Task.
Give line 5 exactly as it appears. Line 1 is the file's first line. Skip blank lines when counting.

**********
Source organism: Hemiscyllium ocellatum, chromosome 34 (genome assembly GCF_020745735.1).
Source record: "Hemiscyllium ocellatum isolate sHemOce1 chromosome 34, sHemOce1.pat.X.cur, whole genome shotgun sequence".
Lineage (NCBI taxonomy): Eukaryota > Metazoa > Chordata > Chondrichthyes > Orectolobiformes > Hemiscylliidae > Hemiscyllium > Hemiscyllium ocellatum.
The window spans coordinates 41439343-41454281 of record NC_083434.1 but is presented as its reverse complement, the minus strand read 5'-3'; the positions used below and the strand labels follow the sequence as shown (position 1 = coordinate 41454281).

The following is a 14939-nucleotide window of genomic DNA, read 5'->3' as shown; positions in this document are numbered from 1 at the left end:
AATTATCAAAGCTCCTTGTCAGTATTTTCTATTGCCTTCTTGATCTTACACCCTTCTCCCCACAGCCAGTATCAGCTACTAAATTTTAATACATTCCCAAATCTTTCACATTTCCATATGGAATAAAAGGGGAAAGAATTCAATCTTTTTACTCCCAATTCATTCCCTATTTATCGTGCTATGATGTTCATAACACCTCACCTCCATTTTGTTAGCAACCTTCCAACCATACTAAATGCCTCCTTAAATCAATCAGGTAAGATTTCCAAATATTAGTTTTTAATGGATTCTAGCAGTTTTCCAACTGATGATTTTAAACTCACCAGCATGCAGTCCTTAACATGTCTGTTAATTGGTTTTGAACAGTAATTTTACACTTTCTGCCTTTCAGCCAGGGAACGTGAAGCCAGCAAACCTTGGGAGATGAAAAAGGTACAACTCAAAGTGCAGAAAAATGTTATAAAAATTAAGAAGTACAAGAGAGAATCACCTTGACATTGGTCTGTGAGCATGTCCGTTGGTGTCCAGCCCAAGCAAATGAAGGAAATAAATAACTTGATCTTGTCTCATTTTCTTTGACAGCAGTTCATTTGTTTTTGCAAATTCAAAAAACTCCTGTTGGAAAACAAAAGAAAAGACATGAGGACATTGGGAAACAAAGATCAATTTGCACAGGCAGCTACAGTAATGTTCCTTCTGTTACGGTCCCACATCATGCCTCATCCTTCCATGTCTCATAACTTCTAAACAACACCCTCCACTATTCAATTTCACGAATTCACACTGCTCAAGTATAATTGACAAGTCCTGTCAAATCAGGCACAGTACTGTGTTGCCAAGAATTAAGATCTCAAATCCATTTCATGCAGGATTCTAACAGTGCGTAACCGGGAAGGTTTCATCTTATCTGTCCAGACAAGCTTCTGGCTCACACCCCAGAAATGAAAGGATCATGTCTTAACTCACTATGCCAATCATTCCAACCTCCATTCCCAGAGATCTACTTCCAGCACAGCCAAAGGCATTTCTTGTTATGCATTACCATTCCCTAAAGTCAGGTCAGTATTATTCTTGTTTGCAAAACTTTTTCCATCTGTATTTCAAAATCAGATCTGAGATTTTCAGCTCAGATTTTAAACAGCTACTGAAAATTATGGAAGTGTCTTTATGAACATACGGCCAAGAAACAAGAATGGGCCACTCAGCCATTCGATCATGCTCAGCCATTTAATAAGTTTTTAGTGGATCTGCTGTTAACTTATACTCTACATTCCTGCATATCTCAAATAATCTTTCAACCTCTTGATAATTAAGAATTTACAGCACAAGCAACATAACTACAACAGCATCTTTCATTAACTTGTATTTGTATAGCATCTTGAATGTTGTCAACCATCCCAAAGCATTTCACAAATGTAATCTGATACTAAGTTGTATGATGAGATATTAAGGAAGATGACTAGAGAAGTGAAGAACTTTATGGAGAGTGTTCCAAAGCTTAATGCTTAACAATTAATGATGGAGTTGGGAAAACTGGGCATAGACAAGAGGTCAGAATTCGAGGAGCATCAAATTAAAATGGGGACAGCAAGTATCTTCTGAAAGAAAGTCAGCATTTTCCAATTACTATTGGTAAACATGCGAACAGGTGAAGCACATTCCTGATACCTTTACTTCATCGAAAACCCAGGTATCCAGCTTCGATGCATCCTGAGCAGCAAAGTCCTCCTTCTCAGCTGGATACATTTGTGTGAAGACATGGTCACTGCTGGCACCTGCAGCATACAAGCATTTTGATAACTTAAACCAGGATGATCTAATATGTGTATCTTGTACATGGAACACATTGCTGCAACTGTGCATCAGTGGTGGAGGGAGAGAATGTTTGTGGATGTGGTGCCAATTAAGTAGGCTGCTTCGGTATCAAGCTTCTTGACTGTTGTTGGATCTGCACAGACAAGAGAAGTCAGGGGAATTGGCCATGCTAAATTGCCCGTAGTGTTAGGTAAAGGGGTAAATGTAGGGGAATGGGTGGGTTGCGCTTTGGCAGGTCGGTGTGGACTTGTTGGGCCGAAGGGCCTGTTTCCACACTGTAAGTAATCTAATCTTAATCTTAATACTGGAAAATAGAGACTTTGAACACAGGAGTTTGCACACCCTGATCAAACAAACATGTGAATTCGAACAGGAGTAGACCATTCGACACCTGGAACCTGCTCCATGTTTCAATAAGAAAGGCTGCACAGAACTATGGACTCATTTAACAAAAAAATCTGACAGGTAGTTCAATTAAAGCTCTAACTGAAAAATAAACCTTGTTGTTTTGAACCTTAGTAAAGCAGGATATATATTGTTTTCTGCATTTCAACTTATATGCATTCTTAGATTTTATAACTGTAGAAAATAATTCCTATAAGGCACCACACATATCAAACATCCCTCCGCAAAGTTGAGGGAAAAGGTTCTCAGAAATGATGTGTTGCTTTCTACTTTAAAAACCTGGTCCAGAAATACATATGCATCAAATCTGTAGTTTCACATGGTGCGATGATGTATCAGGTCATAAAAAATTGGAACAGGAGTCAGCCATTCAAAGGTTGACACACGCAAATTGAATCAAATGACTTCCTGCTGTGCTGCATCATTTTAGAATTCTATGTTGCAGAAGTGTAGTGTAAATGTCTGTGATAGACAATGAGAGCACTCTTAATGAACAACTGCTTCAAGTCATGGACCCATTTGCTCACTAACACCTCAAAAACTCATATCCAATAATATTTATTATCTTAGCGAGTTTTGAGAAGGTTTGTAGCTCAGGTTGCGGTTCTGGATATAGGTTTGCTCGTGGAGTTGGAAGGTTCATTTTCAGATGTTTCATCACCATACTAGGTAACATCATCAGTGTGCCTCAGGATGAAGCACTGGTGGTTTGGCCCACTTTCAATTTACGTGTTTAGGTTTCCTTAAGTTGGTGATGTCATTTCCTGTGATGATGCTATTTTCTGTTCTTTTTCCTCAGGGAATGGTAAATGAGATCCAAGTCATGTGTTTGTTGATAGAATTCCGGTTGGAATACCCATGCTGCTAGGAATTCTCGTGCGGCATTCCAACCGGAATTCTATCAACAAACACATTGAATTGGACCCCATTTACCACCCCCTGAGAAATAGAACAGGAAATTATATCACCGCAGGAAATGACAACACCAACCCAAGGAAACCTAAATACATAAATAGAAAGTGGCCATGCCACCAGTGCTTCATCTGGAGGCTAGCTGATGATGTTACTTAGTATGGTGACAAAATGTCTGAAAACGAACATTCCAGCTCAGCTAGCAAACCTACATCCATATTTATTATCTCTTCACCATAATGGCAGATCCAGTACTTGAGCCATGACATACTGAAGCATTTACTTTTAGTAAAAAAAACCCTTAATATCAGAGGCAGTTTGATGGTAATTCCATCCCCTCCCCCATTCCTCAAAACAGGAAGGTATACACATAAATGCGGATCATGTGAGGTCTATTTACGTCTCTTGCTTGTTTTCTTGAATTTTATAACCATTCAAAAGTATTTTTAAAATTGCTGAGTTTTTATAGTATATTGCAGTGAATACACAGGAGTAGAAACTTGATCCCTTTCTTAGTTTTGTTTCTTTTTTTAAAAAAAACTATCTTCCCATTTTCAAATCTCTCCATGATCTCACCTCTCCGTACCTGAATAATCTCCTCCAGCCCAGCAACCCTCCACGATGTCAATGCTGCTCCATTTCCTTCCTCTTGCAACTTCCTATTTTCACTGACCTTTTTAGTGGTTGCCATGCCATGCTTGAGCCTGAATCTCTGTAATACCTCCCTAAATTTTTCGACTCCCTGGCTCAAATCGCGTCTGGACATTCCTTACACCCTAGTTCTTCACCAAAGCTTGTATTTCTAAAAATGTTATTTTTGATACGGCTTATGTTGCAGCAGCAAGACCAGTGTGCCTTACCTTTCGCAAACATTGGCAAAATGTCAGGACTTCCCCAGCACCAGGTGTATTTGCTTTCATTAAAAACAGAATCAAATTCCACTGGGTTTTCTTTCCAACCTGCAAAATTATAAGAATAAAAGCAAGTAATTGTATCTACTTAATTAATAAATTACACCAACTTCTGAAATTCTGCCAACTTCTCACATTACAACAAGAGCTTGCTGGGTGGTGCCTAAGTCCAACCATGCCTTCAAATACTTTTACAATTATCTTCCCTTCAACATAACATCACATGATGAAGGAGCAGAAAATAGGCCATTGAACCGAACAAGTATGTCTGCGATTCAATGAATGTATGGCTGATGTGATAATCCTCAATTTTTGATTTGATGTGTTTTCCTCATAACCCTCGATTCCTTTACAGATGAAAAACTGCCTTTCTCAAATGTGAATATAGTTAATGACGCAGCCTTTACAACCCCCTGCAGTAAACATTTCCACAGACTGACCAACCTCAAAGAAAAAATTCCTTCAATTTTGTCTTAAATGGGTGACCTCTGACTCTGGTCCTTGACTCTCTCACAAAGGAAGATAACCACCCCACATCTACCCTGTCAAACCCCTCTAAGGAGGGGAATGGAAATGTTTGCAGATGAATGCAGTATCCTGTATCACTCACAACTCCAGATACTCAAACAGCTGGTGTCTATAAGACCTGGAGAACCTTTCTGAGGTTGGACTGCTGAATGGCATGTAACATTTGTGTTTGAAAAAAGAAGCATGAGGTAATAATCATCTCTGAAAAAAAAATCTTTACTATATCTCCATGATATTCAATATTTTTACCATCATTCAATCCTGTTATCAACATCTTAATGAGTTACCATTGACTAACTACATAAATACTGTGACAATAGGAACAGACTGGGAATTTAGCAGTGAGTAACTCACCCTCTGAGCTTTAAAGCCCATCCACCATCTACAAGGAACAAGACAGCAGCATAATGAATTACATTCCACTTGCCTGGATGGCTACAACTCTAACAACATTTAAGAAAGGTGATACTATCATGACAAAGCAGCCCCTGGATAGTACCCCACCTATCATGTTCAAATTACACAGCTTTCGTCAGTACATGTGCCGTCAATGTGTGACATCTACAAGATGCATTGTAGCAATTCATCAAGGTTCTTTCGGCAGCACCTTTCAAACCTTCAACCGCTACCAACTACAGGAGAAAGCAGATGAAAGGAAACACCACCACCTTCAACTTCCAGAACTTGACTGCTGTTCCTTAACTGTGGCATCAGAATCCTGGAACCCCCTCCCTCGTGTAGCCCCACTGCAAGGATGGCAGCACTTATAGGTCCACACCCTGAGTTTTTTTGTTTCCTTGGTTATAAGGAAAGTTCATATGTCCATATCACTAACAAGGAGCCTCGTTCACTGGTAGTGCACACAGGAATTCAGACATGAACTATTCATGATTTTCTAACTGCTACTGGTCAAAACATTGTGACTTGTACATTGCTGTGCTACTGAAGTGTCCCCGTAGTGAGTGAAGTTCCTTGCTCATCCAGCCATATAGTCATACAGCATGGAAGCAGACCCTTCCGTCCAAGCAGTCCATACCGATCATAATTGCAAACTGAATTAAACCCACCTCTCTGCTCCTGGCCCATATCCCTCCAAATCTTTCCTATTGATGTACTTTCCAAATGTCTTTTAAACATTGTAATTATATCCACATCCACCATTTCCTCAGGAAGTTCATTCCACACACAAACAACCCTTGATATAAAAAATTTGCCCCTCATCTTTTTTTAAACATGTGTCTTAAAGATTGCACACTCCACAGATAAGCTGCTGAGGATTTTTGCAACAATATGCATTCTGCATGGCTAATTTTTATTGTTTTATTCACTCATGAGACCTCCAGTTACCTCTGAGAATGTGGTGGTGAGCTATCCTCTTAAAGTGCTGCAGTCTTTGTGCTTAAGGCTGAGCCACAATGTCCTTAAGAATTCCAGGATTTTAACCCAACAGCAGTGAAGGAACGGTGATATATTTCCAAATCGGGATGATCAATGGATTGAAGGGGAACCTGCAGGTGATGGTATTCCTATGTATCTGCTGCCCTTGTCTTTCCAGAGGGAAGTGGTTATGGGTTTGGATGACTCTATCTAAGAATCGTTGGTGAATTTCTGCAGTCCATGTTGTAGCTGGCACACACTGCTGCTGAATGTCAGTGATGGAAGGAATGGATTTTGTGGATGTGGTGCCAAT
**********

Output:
The following is a 14939-nucleotide window of genomic DNA, read 5'->3' as shown; positions in this document are numbered from 1 at the left end: